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Lucero Rodriguez had heard about the Premier High School program while in eighth grade, but it was not until she had finished her sophomore year at her local public school that she decided to enroll at a Premier High School campus. Now she is 17 years old and almost done with her first semester of college thanks to Premier High School’s accelerated program.

“I wanted a change of environment, but I was not thinking I would graduate early when I started. It was a real shock,” says Lucero.

She had started her junior year at the Premier High School campus located in Mission and later transferred to the campus in Palmview. In the process of transferring she realized she only needed ten more credits to graduate.

“I kept working on my packets and advancing in credits. My teacher said I could graduate early if I kept accelerating my pace. I told my mom and she really encouraged me so I decided to go for it,” Lucero explains.

According to Lucero, the transition from the traditional public high school was a bigger change than from Premier High School to Texas A&M Kingsville.

“It was a big change to Premier High School because at the regular high school, the teachers always give you everything. They would spoon feed you. At Premier High School you get out as much as you put in. Your teachers will help you, but if you wanted to get a certain number of credits by the end of the year, you have to do it on your own. It really helped me prepare for college,” says Lucero.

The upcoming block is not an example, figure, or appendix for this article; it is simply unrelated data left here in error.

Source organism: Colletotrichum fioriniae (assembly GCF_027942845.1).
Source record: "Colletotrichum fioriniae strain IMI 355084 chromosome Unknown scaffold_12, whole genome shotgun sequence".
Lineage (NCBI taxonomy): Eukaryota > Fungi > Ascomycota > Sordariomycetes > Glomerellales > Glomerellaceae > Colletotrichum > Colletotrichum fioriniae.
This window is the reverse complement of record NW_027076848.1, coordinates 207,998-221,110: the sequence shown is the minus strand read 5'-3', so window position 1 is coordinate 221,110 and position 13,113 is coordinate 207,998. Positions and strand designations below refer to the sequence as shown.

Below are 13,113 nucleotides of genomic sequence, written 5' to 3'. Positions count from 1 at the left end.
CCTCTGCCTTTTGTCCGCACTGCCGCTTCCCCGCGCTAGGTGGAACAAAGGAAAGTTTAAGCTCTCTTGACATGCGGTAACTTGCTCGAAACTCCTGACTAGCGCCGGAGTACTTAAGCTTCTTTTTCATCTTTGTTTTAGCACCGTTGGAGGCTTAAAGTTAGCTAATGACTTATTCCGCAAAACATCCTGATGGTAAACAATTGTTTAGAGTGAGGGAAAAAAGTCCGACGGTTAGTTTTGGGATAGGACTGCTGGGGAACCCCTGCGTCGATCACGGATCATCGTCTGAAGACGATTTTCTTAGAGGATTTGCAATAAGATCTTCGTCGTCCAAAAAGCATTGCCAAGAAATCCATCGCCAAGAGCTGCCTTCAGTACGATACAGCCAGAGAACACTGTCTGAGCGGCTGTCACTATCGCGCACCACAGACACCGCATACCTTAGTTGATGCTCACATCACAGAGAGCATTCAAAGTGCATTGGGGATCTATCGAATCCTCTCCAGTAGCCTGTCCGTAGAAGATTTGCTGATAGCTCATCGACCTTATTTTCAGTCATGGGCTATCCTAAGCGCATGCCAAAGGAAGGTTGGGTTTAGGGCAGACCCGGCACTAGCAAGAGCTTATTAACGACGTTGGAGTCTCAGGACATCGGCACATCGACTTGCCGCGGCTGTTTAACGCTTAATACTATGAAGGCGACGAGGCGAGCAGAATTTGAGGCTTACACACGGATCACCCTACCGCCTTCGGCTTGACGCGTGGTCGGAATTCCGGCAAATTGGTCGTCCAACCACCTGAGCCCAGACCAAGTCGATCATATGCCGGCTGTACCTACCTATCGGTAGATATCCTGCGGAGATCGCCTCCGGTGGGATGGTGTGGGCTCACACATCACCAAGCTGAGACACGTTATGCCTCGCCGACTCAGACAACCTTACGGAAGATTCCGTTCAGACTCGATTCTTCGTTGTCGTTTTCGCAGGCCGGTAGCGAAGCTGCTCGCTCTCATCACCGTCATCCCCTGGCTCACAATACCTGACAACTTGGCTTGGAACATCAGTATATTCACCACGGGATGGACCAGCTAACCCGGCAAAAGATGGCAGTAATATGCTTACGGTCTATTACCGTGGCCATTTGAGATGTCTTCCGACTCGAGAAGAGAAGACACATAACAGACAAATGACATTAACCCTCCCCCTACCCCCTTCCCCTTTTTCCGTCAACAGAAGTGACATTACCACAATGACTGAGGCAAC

In addition to the ability to take responsibility for her own education and accelerate her pace, Lucero also appreciated the smaller environment at Premier High School that allowed her to get to know her teachers and classmates. One of her teachers who serves as a mentor is Edgar Martinez who taught her math.

“I was very proud of her and surprised. She is very ambitious and has the ability to reach her goals. She is so focused and like no other student I have ever seen before. She visits frequently and helps out around the campus,” says Martinez.

Even though she now lives a few hours from the campus, Lucero will often stop by when she visits home for a long weekend so she can help out and tutor current students in math.

While she had originally thought she might want to pursue a degree in criminal justice, Lucero settled on architectural engineering after getting to talk to a few engineers and her mentor Mr. Martinez who also studied engineering. In addition, she plans to complete a minor in Spanish.

While at Premier High School, Lucero was president of the student council, a member of the book club and involved in many other extracurriculars so that she could get to know her fellow classmates. When she comes back to visit, she encourages her former classmates to work hard.

“The students here were in awe when she came to visit. She was like a celebrity, but she shared with them the ins and out of college and gave them advice,” says Martinez.

After she graduates, Lucero plans to get a job in architectural engineering and work towards her masters.

Lucero’s advice for graduating seniors is to, “Be prepared for the change from high school to college. Keep your mind set on your priorities because here you have a lot of things going on and you can’t do everything.”

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